Isolation of ACV-resistant HSV-1. ACV-resistant HSV-1 was obtained from Vero cells infected with HSV-1, which were cultured in EMEM with 1% FBS containing 20 μM ACV. Plaques appeared 2 days after the infection, and we then isolated ACV-resistant HSV from these plaques. Viral titers were determined as PFUs per ml using a plaque-forming assay in Vero cells.
Drugs. ACV was purchased as a powder from Wako Pure Chemical Industries Ltd. GCV and CDV were purchased as powders from Sigma-Aldrich.
RNA interference. The inhibition of CDK9 and CDK4 was achieved by siRNA Design Service (Nippon Gene Co. Ltd.) and Silencer Select siRNAs (Life Technologies Japan Ltd.). siRNA was transfected using Lipofectamine RNAiMAX (Life Technologies Japan Ltd.) according to the manufacturer’s instructions. The downregulation of CDK9 and CDK4 was investigated by Western blotting 48 hours after transfection. The siRNA sequences used for our experiments were as follows: CDK9 siRNA-1, 5′-GGAGAAUUUUACUGUGUUUdTdT-3′; CDK9 siRNA-2, 5′-CCGCUGCAAGGGUAGUAUAdTdT-3′; CDK4 siRNA, 5′-UGCUGACUUUUAACCCACAdTdT-3′; and negative control siRNA, 5′-GGUUUAGGGUAUAUUCUAUdTdT-3′. Negative control siRNA was a scramble sequence of CDK9 siRNA-1.
Antibodies and immunoblotting. Anti-CDK9 (D-7) (Santa Cruz Biotechnology Inc.), anti-CDK4 (DCS156) (Cell Signaling Technology Inc.), anti-GAPDH (Ambion), anti-RNA polymerase II (Millipore), and goat pAb to Ms IgG (Abcam) were used in this study. Total proteins were separated in Bolt 4%–12% Bis-Tris Plus (Life Technologies), transferred to a PVDF membrane, and probed with the antibodies listed above. Signals were developed by Super Signal West Dura (Thermo Scientific) and then detected and captured by ChemiDoc (Bio-Rad).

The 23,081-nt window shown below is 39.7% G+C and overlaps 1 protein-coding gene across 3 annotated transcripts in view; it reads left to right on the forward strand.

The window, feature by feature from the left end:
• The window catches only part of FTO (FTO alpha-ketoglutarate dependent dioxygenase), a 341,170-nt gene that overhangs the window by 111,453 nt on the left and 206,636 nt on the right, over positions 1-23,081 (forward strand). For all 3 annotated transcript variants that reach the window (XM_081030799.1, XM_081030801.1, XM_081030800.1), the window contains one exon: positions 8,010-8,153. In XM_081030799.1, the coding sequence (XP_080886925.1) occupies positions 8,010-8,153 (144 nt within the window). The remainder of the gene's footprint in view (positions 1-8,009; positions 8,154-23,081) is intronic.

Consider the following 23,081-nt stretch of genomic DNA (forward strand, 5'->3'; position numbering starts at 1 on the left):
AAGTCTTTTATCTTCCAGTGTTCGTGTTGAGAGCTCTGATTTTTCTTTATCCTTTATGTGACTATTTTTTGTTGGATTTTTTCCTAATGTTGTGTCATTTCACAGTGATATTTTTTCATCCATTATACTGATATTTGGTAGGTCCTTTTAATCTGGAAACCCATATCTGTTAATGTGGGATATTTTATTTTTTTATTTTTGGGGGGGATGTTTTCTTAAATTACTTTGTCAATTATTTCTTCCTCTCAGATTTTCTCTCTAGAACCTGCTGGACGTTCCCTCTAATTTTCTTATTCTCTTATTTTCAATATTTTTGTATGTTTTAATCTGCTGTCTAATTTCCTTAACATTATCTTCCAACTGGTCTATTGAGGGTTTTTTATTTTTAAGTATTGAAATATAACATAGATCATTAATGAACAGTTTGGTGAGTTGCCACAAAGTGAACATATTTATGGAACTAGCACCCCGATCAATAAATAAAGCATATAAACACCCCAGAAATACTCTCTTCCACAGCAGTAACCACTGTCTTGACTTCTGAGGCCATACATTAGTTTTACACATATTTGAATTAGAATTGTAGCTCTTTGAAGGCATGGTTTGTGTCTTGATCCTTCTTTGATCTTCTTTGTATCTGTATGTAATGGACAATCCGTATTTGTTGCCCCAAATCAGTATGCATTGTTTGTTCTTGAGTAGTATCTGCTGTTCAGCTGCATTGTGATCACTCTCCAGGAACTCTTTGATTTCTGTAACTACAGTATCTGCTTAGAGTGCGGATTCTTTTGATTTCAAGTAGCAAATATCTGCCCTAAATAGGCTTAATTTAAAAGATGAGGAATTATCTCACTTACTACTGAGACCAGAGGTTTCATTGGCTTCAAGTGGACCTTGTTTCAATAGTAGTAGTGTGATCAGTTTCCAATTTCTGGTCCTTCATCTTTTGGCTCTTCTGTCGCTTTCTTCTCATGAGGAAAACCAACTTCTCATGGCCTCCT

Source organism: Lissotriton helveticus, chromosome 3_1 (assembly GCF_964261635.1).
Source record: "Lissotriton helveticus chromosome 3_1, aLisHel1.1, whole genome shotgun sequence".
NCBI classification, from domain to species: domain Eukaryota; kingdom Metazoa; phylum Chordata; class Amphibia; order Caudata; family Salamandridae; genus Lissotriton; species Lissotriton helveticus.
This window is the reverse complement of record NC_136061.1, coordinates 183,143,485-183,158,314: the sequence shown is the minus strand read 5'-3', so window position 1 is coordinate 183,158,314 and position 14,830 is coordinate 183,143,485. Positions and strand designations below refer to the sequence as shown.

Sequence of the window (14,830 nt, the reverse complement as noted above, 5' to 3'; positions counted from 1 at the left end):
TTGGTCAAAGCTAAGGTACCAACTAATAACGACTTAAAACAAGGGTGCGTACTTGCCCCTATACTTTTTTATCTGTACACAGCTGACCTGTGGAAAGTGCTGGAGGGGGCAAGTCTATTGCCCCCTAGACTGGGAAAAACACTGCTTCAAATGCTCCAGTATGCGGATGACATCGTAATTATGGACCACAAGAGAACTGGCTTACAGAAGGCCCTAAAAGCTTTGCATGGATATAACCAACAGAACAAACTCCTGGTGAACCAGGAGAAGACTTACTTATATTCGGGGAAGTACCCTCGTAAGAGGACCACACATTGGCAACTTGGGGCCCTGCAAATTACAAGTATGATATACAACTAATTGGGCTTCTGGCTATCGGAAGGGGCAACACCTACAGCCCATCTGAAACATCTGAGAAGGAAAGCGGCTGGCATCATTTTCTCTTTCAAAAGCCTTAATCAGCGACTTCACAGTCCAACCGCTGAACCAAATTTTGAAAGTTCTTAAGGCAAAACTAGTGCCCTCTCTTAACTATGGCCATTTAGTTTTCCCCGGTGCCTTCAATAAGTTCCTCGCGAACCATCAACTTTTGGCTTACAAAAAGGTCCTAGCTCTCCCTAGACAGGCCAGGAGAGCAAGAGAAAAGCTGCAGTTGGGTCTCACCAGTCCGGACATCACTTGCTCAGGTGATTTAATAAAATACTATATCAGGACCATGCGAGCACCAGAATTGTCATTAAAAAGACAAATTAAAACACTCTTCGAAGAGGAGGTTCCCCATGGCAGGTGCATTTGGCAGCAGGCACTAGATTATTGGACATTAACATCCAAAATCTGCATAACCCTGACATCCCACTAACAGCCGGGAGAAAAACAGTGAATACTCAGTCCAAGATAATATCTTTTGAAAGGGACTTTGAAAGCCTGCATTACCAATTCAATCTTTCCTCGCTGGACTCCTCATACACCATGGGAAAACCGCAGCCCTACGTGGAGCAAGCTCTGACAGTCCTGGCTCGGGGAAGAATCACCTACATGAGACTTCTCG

Analysis of the cell cycle. HeLa cells were plated in a 6-cm culture dish at a density of 1 × 105 cells per dish. Cells were treated with siRNAs for 48 hours or incubated with FIT-039 or flavopiridol at 4 μM or 800 nM, respectively. Cells were stained with propidium iodide following these incubations and analyzed using FACSCalibur (BD Biosciences).
CDK9 inhibitor screening. We screened our kinase-focused library consisted of 144 compounds. In vitro kinase assays were performed in 96-well format using 100 ng CDK9 (Carna Biosciences), 2 μM CDK7/9 tide (Millipore), and 100 nM ATP per well in reaction buffer (8 mM of MOPS-NaOH [pH 7.0] and 20 μM EDTA) with 1 μM compounds or 4% DMSO as negative control. After 2 hours of incubation at 30°C, the amounts of remaining ATP in the kinase reaction were quantified by kinase Glo (Promega). The inhibition of kinase activity by each compound was calculated as follows: inhibition (%) = [1 – (A – B)/(C – B)] × 100, where A is the response with the compound, B is the background response with kinase, and C is the response with negative control (4% DMSO).
Docking simulation study. Three crystal structures of human CDK9 (PDB IDs: 3TN8, 3BLQ, 3BLR) were selected as the template for docking simulations with FIT-039. Simulations were performed by CDOCKER and related modules in Discovery Studio 3.0 (Accelrys Inc. USA). The same procedure was applied to human CDK4 (PDB IDs: 2W9Z, 2W96) but failed to produce a reasonable complex model. Thus, the CDK4 structure was superimposed on that of CDK9 in the CDK9/FIT-039 complex.
Plaque reduction assay. Wild-type and ACV-resistant HSV-infected Vero cells were incubated with 150 PFUs per 1 ml for 1 hour at 37°C, and the culture media were then changed to fresh media containing various concentrations of FIT-039 and ACV. After 2 days of incubation, the infected cells were fixed with 100% methanol and stained with crystal violet solution (2.5% crystal violet, 30% ethanol, and 1% ammonium oxalate). The number of plaques was counted under a microscope.